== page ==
Known for his affecting and dynamic documentary Pier Kids, about homeless queer and transgender youth in New York, and the Viceland series My House, on underground competitive ballroom dancing, filmmaker and photographer Elegance Bratton has made his ambitious narrative debut with The Inspection, a knockout drama based on his own experiences as a gay man in Marine Corps basic training following a decade of living on the streets. In a breathtaking first cinematic starring role, Tony– and Emmy–nominated actor Jeremy Pope is run through an emotional and physical gauntlet as a young man dealing with the intimidation of a sadistic sergeant (Bokeem Woodbine), his desire for a sympathetic superior (Raúl Castillo), and his complicated feelings toward the mother who rejected him (a revelatory Gabrielle Union). Bratton’s film is a nuanced portrait of American masculinity and evocation of the military during the Don’t Ask, Don’t Tell era, as well as a forceful, electric work of autobiography.

The Inspection is now playing in theaters.

Chris Smith, “Sr.”

Director Chris Smith dives into the process of working with the Downeys on the intimate production of “Sr.”, paying homage to an iconic underground filmmaker, and capturing the true essence of documentary subjects.

Rarely do films about artists allow the kind of poignant intimacy seen in this tender yet fittingly irreverent portrait of the life and career of Robert Downey Sr., the fearless, visionary American director who set the standard for counterculture comedy in the sixties and seventies. An inspired collaboration between celebrated documentarian Chris Smith (American Movie); the subject’s son, Robert Downey Jr.; and the man himself, who’s occasionally shown working on his own version of the movie we’re watching, “Sr.” functions both as an elegy for the rule-flouting underground icon, who passed away at age 85 in July 2021, and as a testament to his tireless creative spirit. Capturing its subjects’ refreshing candor about aging, past struggles with addiction, and the ups and downs of working in Hollywood, Smith’s film is an emotional depiction of a father-son bond that remained strong, pragmatic, and deeply loving to the end. A Netflix release.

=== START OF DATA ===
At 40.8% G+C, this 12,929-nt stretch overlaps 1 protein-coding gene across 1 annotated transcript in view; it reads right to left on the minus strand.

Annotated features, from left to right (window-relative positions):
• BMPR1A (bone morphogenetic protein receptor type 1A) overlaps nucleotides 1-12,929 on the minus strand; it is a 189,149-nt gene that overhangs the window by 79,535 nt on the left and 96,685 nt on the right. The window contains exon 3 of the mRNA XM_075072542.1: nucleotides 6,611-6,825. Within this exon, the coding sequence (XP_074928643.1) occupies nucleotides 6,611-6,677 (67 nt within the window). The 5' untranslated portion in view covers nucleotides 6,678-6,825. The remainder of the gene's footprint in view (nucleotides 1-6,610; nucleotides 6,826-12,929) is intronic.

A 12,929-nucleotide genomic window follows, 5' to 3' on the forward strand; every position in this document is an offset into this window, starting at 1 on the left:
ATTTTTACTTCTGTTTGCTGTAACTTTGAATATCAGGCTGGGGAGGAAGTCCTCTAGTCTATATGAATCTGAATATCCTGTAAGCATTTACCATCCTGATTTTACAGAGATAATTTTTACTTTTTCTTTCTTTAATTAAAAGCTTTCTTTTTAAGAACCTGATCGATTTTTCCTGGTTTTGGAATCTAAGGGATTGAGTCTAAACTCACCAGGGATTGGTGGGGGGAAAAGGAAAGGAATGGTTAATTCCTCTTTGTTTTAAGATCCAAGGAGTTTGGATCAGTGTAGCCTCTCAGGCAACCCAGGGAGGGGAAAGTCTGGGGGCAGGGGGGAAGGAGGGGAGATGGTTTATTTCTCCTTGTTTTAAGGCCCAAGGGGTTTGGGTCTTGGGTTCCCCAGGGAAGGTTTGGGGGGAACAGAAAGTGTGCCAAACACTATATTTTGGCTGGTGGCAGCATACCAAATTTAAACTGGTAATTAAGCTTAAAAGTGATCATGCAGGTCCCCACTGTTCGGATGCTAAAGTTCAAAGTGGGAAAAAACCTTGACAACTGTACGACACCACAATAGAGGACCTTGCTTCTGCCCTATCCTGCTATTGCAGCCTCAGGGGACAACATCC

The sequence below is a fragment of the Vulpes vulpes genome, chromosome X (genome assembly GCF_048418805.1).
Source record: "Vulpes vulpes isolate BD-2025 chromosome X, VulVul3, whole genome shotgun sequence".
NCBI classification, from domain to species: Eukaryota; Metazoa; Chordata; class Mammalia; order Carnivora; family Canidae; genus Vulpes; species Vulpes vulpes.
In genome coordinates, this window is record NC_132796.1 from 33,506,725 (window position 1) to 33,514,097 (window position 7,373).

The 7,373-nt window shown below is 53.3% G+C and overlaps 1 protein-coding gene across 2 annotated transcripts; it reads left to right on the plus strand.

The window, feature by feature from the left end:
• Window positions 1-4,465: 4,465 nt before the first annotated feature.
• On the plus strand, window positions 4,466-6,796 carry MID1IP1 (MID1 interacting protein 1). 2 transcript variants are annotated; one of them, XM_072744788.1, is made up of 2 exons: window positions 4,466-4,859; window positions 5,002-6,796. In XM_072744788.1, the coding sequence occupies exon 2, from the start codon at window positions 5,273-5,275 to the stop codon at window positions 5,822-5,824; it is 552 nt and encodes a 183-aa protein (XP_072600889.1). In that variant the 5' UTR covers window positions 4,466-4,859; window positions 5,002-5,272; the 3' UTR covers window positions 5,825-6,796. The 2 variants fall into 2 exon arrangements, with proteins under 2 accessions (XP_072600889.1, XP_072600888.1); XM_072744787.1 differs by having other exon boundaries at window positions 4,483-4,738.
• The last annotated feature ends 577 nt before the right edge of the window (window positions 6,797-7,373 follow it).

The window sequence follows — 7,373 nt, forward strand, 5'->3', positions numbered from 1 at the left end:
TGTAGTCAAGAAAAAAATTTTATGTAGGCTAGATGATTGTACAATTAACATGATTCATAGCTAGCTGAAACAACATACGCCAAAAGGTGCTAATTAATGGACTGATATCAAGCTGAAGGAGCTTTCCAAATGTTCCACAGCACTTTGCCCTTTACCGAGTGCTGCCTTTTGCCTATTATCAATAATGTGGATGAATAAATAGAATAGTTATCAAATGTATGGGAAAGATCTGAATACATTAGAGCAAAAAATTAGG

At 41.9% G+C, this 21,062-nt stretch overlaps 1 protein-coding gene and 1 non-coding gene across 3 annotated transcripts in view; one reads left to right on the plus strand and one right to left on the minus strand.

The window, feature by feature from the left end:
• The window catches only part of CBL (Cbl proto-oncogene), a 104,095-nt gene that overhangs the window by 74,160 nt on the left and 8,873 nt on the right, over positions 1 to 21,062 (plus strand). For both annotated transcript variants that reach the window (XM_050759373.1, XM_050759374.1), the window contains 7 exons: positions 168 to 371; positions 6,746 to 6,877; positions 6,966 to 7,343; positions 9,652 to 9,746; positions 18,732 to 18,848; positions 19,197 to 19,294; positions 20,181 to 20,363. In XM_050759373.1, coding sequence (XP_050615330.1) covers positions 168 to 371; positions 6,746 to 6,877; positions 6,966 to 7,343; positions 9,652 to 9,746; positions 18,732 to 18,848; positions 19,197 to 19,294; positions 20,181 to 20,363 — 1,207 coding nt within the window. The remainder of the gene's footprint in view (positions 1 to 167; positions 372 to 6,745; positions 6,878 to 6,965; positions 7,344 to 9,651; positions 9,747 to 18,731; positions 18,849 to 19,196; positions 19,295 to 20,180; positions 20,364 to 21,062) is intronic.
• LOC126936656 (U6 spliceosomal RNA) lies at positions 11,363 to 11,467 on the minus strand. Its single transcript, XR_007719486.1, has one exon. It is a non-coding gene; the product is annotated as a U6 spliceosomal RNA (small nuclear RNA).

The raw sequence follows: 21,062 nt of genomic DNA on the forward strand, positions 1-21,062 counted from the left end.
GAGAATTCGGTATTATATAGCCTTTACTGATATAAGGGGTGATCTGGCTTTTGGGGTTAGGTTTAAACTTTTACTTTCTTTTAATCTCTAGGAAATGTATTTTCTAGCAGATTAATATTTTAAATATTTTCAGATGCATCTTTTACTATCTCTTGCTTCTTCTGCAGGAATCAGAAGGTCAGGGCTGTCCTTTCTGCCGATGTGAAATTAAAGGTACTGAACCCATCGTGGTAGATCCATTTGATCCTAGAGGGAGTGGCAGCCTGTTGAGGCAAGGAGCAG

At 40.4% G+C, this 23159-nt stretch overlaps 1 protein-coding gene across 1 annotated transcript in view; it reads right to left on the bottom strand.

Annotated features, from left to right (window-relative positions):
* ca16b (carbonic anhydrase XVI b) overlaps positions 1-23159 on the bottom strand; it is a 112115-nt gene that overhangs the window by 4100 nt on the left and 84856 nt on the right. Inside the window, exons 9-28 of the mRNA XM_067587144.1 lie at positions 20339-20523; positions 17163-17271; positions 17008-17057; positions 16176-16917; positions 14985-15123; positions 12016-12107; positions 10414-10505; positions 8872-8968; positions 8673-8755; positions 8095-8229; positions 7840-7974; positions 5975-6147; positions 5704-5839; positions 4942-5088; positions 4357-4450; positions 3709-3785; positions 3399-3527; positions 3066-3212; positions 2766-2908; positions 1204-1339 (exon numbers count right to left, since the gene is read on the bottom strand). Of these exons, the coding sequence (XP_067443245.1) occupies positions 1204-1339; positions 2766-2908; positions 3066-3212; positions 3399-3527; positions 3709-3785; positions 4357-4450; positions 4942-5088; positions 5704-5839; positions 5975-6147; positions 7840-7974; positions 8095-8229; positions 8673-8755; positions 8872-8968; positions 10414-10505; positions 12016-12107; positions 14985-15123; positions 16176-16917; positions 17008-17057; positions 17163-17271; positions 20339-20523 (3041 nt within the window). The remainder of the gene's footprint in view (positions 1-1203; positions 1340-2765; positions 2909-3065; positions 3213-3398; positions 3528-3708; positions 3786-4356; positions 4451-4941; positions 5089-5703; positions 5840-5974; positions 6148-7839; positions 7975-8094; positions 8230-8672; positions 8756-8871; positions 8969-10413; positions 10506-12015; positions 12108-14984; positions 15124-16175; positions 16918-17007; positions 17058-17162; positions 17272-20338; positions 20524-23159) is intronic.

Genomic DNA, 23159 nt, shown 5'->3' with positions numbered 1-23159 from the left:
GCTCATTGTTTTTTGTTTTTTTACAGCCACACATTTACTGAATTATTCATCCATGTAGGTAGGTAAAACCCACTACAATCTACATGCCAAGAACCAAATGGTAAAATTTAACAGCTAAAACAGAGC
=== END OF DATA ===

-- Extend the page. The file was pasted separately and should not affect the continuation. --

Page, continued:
“Sr.” opens on November 18 in theaters and on Netflix on December 2.

James Gray, Armageddon Time

Director James Gray explores the making of Armageddon Time, including the process of pulling details from personal memories to inspirations from classic films like François Truffaut’s The 400 Blows.

The most personal film yet from James Gray (The Immigrant, The Lost City of Z) is also one of his greatest, an exquisitely detailed and deeply emotional etching of a time and place: Queens, 1980. Set against the backdrop of a country on the cusp of ominous sociopolitical change, Armageddon Time follows Paul Graff (Banks Repeta), a sixth grader who dreams of becoming an artist. At the same time that Paul builds a friendship with classmate Johnny (Jaylin Webb), who’s mercilessly targeted by their racist teacher, he finds himself increasingly at odds with his parents (Jeremy Strong and Anne Hathaway), for whom financial success and assimilation are key to the family’s Jewish-American identity. Paul feels on firmest ground with his kind grandfather (a marvelous Anthony Hopkins), whose life experiences have granted him a weathered compassion. Rejecting easy nostalgia for a more difficult, painful form of recall, Gray’s film—shot with intimate naturalism by Darius Khondji—is a perceptive and humane coming of age story that does what only cinema can do, elevating the smallest moments into the greatest drama. An NYFF60 Main Slate selection.

Armageddon Time is now playing in theaters.

Previous FLC Luminaries